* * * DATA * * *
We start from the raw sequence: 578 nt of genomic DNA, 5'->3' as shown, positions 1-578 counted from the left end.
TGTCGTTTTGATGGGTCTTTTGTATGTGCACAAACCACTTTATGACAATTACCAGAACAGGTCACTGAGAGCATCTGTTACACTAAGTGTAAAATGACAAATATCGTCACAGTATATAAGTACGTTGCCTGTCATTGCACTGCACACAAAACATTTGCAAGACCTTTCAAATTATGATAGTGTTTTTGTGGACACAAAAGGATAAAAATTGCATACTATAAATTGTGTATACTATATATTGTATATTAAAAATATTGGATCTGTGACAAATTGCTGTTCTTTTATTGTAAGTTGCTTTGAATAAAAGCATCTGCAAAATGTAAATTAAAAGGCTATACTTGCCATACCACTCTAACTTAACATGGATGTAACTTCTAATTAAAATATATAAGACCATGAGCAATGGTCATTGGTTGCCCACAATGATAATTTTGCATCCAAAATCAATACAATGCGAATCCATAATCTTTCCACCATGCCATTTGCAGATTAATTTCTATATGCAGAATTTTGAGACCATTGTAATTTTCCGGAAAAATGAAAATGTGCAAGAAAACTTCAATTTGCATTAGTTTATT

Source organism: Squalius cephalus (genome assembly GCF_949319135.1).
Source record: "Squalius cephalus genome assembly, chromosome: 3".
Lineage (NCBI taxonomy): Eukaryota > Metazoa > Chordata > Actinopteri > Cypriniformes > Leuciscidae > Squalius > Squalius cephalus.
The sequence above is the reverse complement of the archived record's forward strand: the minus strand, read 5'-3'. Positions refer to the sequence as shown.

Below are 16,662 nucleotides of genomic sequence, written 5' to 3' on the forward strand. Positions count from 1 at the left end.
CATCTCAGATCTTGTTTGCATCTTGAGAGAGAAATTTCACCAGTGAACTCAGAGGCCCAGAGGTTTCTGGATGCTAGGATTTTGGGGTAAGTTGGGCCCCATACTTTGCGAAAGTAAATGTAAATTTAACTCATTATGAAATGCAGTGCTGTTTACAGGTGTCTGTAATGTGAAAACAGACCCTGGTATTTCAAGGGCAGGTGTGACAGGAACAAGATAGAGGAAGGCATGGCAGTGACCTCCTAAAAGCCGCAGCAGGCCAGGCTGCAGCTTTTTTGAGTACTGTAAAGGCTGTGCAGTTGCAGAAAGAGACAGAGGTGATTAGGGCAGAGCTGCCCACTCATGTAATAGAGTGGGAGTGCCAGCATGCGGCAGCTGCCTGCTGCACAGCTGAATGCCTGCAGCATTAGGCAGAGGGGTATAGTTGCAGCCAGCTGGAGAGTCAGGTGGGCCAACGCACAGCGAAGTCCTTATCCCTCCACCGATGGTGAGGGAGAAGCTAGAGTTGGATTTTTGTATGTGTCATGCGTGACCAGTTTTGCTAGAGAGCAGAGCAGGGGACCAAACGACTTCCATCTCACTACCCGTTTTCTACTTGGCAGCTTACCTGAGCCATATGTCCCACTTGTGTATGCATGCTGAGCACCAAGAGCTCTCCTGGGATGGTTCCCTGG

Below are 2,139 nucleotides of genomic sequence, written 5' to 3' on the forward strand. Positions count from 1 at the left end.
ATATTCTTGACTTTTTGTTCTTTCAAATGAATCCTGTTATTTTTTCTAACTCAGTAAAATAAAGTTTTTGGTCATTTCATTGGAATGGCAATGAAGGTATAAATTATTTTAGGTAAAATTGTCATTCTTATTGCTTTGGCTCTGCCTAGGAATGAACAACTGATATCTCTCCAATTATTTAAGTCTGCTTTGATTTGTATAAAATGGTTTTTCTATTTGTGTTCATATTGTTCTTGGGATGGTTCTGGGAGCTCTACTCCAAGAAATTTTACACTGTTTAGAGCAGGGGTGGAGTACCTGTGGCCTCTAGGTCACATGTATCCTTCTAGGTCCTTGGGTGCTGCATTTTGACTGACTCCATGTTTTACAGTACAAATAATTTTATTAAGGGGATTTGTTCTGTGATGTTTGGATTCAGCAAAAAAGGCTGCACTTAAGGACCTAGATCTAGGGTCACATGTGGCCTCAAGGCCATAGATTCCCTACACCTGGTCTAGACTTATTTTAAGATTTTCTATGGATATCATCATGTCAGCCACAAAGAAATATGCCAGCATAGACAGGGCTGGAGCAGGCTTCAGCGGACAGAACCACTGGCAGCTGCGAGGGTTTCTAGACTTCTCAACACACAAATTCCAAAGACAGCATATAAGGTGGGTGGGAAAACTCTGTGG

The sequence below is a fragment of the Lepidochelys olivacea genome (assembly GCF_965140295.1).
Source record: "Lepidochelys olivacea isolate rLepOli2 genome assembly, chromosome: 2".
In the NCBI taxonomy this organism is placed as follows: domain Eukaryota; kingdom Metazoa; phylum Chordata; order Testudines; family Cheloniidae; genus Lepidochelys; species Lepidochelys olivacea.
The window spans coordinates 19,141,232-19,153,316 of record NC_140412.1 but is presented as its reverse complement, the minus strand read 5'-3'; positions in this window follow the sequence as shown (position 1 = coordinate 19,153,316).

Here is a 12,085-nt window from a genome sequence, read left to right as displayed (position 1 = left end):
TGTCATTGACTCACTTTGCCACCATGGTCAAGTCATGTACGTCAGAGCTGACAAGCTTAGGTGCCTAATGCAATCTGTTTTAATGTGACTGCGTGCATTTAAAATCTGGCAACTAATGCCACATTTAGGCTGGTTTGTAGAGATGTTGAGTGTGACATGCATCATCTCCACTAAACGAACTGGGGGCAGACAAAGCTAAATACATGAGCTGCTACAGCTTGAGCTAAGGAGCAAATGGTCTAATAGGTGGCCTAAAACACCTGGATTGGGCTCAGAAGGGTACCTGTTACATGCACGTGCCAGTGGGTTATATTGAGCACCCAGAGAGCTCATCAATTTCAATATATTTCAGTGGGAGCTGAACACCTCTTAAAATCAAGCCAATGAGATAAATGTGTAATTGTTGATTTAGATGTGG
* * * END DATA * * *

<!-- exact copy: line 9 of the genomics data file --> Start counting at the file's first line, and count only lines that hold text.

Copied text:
Below are 2,139 nucleotides of genomic sequence, written 5' to 3' on the forward strand. Positions count from 1 at the left end.